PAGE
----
January is National Mentoring Month, when awareness to mentoring is brought to the general public and mentoring organizations are highlighted. Mentoring is critical component to a young person’s development. Mentoring provides children with positive, caring adults in their lives that can provide guidance as well as academic support. Children who have positive role models tend to excel while in school and do great things as adults.
Science, Technology, Engineering and Mathematics (STEM) is an area where our children don’t have enough positive mentors and role models. The academic achievement for K-12 students nationally in math and science are low even with all the resources in recent years being poured into math and science education. There are several reason for lack of achievement in math and science. One of the major reasons is there is no continuum of learning between classroom and home; so students don’t have enough outside of classroom learning experiences. Students aren’t engaged in enough hands on activities in these subject areas, therefore they don’t get fun learning experiences. Students learn better when they are having fun, plus hands on activities allow teachers to address all the learning styles of the students in their classrooms. However, school districts have constraints with their math and science curriculum. Therefore it is important that STEM professionals connect with our youth both inside and outside of the classroom to enhance the math and science educational experiences for our youth.
When STEM professionals, graduate and undergraduate students serve as mentors for youth by providing academic support it promotes academic achievement in math and science. The students get an opportunity to review content in a smaller group setting than in their classroom. Reviewing content either one on one or in a small group gives students an opportunity ask questions that they may not have an opportunity to or be afraid to ask in a larger setting. The mentor can provide another method for explaining a concept that can make it easier for the student to understand. Mentors can also give students strategies to improve their study and test preparation skills.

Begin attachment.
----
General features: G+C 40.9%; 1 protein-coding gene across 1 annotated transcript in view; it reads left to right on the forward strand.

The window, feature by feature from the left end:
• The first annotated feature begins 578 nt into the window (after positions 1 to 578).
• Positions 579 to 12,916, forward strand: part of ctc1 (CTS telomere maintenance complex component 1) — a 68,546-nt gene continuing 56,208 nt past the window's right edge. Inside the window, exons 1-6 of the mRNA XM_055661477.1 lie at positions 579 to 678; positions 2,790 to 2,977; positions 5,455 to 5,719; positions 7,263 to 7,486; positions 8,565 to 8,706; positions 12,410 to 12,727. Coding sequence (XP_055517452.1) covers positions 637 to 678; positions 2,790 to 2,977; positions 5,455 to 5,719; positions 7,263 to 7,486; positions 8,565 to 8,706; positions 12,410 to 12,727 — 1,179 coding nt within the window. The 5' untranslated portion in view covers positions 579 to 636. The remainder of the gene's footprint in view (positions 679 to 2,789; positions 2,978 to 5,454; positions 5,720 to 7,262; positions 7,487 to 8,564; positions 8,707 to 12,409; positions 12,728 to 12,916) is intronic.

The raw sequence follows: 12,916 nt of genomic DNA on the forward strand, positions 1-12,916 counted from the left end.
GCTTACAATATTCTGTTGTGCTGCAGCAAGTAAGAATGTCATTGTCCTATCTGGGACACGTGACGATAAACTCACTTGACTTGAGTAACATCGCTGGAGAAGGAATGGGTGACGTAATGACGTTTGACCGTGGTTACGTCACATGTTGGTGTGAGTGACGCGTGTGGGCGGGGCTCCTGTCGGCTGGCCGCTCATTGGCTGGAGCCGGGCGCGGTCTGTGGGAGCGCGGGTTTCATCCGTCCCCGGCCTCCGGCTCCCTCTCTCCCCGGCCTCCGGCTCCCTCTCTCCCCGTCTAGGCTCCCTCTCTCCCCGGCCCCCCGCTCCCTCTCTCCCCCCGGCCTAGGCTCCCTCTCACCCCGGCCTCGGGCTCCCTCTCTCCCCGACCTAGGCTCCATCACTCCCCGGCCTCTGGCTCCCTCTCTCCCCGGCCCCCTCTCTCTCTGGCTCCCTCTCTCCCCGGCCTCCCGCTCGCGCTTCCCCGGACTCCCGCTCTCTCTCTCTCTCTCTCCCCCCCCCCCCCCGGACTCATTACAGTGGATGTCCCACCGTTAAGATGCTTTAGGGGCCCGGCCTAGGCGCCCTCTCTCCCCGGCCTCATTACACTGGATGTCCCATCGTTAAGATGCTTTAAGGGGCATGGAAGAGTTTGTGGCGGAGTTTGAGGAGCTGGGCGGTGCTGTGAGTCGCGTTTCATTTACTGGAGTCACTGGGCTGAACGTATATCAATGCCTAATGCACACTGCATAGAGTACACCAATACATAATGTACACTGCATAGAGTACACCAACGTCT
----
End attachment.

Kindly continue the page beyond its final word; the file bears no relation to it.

STEM professionals can find opportunities to mentor to provide academic support in math and science by volunteering directly at the schools. Educators are always happy to receive volunteers and don’t get enough volunteers that are able to provide assistance with math and science. Just contact the school, tell them your schedule and how you want to help and I’m sure they will welcome you into the school with open arms. If your schedule doesn’t permit you to volunteer during the school day, there are plenty of after-school programs hosted by community organizations that would love for you to provide support in these areas. They key is for you to connect with students and give them the confidence and skills to get them achieving in math and science.
The images that students have of what a STEM professional is, isn’t very positive. Most kids think that STEM professionals are old white men. K-12 students need to know that there are STEM professionals of all ages, genders, ethnicities and backgrounds. But most importantly, they need to see that pursuing a STEM career is a possibility for them by meeting someone that they can related to that is in the STEM disciplines. Therefore it is important for STEM professionals and K-12 students to connect. Most kids don’t even know that pursuing a STEM career is a option because they have never a STEM professional. We can’t create the pipeline for the future STEM workforce, if our youth don’t know about know about these careers. We have to make STEM more visible.
Mentoring as a form of career exploration can take place in any form that works for the mentor and the protege. Career exploration is simple exposing students to the career options that are available to them. The exploration involves defining the career, what a person in that career does and how they can pursue the career. The mentoring can take place in a one time setting such as a career fair or career day at a school or local community organization. It can take place in a setting where you bring children to your workplace for a tour. With older children it can take place by providing internship opportunities for youth at your workplace. The conversation can be one time or continuous, but children need to start learning about STEM careers and how to pursue them.